One major factor that I’ve observed as a successful navigator in my chosen fields (Engineering, Producing, Composing): it’s very, very competitive. And you’ve probably heard this elsewhere, but as a woman in today’s music industry, you can’t just be good at your craft to establish your name...You have to be outstanding in every corner of the industry you choose to associate your name with. Networking is mandatory - as is developing respected, long-standing and positive business practices that show a reliable and trusted track record. When your entire income is made behind the scenes, in a referrals-based industry, your name and credits must speak well for you to continue employment. Speaking for myself - though I see it in many of my colleagues (both male and female) - you get into commercial music because it’s something you’re passionate about. You love sounds, music, creating and solutions. Flexibility, perseverance and positivity are keys to success in these fields — and teamwork...because most projects involve several creatives.

 

So why aren’t there more of us thriving in these male-saturated fields? I had a recent discussion with an old high school friend — who went on to gain her doctorate in Astrophysics — is a leading scholar on black holes — and teaches at university. We debated why there are so few women in STEM fields. We agreed that everyone’s brain power is the same and there is no reason whatsoever that a woman shouldn’t be able to do the same job as a man. I added that there is a social element, at least to my chosen industry, which adds a “boy’s club” X factor which has nothing to do with one’s mental capabilities - but would categorize it as a sort of “social intelligence”. To navigate an industry like the music industry - one must have a “thick skin” and a certain amount of social know-how.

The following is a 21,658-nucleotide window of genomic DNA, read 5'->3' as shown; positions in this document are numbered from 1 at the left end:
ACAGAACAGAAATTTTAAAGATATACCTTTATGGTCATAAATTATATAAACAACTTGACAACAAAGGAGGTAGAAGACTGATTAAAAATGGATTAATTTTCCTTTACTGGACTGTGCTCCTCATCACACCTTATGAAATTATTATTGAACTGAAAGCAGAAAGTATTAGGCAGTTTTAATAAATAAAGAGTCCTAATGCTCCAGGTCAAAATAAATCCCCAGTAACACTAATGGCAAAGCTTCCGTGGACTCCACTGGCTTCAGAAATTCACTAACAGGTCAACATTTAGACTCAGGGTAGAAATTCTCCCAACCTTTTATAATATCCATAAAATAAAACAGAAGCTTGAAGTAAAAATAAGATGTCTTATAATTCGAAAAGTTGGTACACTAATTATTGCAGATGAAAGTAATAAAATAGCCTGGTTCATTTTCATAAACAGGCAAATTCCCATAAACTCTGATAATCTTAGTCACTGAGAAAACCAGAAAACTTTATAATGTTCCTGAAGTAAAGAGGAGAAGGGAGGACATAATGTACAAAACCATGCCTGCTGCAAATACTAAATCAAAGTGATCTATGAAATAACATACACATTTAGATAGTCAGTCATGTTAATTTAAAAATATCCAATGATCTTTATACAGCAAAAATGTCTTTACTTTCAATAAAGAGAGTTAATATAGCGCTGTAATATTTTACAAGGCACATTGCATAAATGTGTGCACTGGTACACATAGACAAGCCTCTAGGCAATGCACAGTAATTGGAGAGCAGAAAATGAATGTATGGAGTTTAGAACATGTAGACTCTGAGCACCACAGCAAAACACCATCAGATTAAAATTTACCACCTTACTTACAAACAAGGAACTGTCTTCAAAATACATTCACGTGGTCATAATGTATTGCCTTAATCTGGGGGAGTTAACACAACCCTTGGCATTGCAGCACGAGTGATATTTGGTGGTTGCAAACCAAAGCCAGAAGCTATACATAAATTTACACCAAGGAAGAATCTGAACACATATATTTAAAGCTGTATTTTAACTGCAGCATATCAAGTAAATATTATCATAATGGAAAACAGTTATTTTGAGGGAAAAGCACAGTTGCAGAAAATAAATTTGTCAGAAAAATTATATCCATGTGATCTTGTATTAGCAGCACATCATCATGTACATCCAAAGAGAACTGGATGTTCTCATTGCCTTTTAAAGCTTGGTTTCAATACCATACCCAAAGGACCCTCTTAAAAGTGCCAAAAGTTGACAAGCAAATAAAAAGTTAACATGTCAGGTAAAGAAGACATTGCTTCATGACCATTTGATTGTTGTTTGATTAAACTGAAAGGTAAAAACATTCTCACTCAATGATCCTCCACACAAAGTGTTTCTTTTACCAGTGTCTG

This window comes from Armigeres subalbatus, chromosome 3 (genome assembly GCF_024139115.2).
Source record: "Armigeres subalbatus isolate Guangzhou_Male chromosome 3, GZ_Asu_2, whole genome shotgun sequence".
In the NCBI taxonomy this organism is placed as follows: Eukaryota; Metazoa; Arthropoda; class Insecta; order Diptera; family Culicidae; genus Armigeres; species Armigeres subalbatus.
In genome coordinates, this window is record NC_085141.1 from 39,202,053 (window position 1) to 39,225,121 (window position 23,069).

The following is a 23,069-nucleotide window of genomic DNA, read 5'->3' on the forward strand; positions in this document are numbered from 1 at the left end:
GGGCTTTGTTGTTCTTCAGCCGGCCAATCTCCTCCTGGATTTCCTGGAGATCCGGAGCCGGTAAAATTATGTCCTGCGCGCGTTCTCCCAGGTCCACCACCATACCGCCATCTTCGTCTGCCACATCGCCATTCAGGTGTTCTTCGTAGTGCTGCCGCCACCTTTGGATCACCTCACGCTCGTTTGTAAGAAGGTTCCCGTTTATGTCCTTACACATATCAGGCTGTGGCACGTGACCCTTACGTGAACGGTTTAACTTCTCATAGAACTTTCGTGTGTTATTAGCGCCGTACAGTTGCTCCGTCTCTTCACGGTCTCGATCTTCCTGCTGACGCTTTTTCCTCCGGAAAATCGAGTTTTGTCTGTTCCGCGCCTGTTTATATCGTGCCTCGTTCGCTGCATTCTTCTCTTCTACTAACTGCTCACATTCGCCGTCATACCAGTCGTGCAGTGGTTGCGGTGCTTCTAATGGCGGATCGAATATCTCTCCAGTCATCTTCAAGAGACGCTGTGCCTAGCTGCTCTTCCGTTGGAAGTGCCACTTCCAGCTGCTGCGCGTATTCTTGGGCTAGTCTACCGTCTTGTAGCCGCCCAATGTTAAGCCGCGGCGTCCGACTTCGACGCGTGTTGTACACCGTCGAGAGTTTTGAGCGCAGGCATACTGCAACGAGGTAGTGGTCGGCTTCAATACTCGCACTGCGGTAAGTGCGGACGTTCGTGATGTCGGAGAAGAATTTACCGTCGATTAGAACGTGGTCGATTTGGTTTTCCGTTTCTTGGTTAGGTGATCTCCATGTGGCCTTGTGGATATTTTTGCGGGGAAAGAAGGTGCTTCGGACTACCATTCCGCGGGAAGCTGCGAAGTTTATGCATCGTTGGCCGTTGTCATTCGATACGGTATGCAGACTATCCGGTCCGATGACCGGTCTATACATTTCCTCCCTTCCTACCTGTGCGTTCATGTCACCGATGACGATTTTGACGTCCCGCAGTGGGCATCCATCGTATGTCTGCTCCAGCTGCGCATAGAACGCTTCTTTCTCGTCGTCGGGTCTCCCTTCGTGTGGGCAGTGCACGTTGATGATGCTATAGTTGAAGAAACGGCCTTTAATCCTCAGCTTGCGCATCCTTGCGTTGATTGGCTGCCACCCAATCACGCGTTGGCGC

Having grown up a tomboy with a close brother and majority male friends before age 13, I was the only girl playing football with the guys at recess...and hockey...and baseball...the list goes on. Choosing a male-dominated field was a natural, comfortable choice for me - but I realize my experience is far from usual. Communication is critical in any profession - and I’ve never perceived men as different from me in ability, creativity or intelligence. Everybody has their strengths and weaknesses - but I’ve never attributed it to gender. I love working with talented individuals.